April 11, 2012 04:38pm
Good Deeds of Porn
Source: Adult Industry News
by: Company Press Release
Pornography as prevention, now thereís an interesting thought. The Good Deeds of Porn, by Rich Moreland
Porn can serve a sundry of purposes. One of the oldest goes back to the stag films of a bygone era: education. Peddled to fraternal organizations and social clubs, blue movies taught men the mysteries of the female anatomy and showed many their first blowjob. In small towns and hamlets across America, the road show huckster clandestinely brought in the films for a guyís night out. Plunk down a few dollars, drink up, have a few laughs, and learn something new. Go home to the wife and see if you can "persuade" her to be adventurous.
Times have changed. The business of pornography, especially the Internet, has reshaped American sexual fantasies into an open marketplace of everything possible. Though the average citizen seems un-phased by all this, anti-porn fear mongers still flourish. The nation is losing its moral compass, they insist, porn degrades women and children, smut spreads disease, etc., etc. The beat goes on.
A recent article in the New York Times entitled "Caring, Romantic American Boys" challenges some old thinking. University of Massachusetts professor Amy T. Schalet, examines the changing landscape of teenage love. Yes, I said love because apparently adolescent boys are romantics at heart, at least according to recent studies.
Teen romance still leads to intimate frolicking. Schalet reports that over half of unmarried 18-19 year olds have done it at least once. No surprise there.
But hereís the catch; The sexual activity of 15-17 year olds has dropped significantly since 1988, down to less than 30 percent overall for both sexes, with boys dipping from a previous high of 50 percent, a stunning 20 percent decline. Does romance douse teen hormones? Probably not, but itís prospects do affect how teens view their future.
Looking for reasons for this downturn, Schalet cites a collection of fears: unwanted pregnancy, AIDS, and the belief that sex other than in marriage is "risky." Todayís teens are concerned and boys, the Romeos they are, apparently more so than girls. And guess what, the boys say theyíre nervous about the consequences of sex and are likely to use condoms the first time.
Hereís the kicker hidden within the article: "Combined with growing access to pornography via the Internet," Schalet says, "those influences (the fears) may have made having sex with another person seem less enticing."
If I read between the lines, Ms. Schalet is suggesting that teenage boys (and girls perhaps) are looking at porn. The boys, in particular, are getting their self-stimulating "jollies" from Internet smut. Rather than pop their girlfriends and take chances, they watch free stuff online and save the real thing for the proper time.
(Now I donít endorse anyone under the age of eighteen accessing porn just as I prefer people not carry guns or drive while texting, but Iím smart enough to know I canít stop those behaviors either.)
Schalet implies that real sex is losing its allure partly because of porn, but I donít read her comment is an indictment of the industry. Other than to make sex "less enticing," porn apparently has little adverse influence on romance or sexual activity among teens. An interesting conclusion since the Internet has blossomed since 1988 during the period teen sex has declined.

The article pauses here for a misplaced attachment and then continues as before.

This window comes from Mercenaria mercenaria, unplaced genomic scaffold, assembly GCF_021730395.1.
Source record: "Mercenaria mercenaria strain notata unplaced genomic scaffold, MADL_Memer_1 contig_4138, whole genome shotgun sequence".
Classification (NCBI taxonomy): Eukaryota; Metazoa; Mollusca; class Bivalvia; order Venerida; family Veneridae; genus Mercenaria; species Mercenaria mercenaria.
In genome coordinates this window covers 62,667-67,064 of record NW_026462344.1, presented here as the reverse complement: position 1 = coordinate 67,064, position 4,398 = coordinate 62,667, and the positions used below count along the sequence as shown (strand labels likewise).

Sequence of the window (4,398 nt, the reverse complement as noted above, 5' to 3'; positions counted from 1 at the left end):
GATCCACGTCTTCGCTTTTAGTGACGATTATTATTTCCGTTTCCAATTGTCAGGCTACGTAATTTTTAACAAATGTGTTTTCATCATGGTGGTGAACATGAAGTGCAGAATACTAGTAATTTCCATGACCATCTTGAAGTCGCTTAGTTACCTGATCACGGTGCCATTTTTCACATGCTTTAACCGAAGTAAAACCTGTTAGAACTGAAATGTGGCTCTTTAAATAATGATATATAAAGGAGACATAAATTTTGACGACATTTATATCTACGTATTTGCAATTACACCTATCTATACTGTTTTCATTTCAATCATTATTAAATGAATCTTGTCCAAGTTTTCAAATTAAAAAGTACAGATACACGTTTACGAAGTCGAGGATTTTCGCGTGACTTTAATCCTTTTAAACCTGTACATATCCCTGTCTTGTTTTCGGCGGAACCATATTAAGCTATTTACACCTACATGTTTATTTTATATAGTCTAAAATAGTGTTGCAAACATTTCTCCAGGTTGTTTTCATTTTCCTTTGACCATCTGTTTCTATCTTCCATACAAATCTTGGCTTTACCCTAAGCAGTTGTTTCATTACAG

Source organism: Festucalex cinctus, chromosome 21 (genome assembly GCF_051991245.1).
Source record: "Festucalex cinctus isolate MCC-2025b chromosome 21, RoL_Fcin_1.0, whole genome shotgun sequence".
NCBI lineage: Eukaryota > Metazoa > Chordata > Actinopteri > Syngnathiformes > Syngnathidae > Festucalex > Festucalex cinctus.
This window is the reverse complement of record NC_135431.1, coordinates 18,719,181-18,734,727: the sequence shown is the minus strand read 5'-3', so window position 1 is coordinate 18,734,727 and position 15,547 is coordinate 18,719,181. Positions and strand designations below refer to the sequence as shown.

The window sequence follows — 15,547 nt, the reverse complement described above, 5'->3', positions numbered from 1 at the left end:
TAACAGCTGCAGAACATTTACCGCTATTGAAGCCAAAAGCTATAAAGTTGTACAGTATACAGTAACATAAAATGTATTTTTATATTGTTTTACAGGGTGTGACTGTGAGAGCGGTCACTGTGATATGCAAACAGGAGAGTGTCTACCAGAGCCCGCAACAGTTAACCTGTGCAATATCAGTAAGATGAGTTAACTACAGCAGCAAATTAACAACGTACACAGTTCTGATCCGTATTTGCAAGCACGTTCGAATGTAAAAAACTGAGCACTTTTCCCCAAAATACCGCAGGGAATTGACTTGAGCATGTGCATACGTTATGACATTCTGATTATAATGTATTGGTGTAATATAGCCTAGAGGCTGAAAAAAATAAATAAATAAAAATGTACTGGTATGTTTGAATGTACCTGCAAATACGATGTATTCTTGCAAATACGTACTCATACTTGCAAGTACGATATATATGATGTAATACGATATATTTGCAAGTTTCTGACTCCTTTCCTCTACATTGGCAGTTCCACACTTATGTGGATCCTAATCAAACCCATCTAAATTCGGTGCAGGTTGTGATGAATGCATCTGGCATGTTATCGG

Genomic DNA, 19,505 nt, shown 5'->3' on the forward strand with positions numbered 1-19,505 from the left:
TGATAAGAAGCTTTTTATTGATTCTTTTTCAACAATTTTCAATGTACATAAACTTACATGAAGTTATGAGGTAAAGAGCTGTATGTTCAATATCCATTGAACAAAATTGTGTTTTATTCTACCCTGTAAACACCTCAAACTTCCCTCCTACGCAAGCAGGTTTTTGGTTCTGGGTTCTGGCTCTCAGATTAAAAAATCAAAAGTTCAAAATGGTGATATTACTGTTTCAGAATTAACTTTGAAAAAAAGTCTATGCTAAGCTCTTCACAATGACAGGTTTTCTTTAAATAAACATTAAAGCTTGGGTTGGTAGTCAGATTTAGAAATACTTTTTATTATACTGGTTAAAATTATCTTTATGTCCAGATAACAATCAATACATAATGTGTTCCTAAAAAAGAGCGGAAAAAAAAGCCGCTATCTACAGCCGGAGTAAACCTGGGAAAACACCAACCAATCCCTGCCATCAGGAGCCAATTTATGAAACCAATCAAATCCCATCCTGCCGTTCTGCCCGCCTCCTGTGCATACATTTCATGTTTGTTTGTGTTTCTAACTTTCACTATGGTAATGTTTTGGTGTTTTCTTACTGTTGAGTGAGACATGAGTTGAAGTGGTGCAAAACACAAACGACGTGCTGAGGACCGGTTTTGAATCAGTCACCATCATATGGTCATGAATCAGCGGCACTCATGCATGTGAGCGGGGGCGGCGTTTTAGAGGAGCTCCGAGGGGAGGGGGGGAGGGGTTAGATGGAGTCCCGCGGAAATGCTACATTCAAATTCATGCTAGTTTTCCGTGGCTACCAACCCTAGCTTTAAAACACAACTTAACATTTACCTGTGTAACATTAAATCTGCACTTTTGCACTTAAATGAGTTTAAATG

I would think Schaletís findings are welcome news for the high-minded who insist that teens be abstinent until marriage. Thereís less fooling around until the soul mate arrives.
Perhaps teens are smarter than we think. Adult film is not reality. As Nina Hartley says, itís a live action cartoon. The average young woman who seeks romance doesnít want to reach the promised land of marriage and family via deep oral thrusting, gangbangs, and DPs. I imagine teenaged boys would agree with their thinking. Leave the sexual acrobatics to the characters of porn. Itís entertainment.
Most girls, and we now know boys, want love the old-fashioned way and porn is not preventing that. In fact, it may help to preserve virginity in those too young to be sexually active. The conclusion is unavoidable; pornography serves a purpose as birth control and, coincidentally, a fighter of STDs. Such are its unintended good deeds.
Of course, the moralists, with their blinders firmly in place, will fall back on that old saw about porn corrupting the moral fiber of the young.
The Times article disputes that assumption. Recent research (2006) found Americaís teen males "To be just as emotionally invested in their romantic relationships as girls." Thereís more. Schalet concludes that romance among teens has "largely flown under the radar of American culture," so what would the moralists know because they pay attention to nothing beyond their self-constructed damning of the sinful ways of others.
Teens are now choosing when they will have sex and with whom and want love to play a role. Moral destruction does not seem to be in the picture, but wisdom certainly is.
Bottom line? Pornography is not bringing our nation to its knees. It still educates anyone who accesses it and just may be easing raging hormones in teenage boys, helping to combat the misgivings they have of unwanted pregnancy and STDs, preventing mistakes that can misdirect young lives.
By the way, I know this is not popular but what kind of statement would the industry make if condoms showed up on those Internet screens . . . at least now and then?
Amy T. Schaletís article can be accessed here: http://www.nytimes.com/2012/04/07/opinion/caring-romantic-american-boys.html? _r=1&scp=1&sq=Amy%20T.%20Schalet,%20Caring%20Romantic%20&st=cse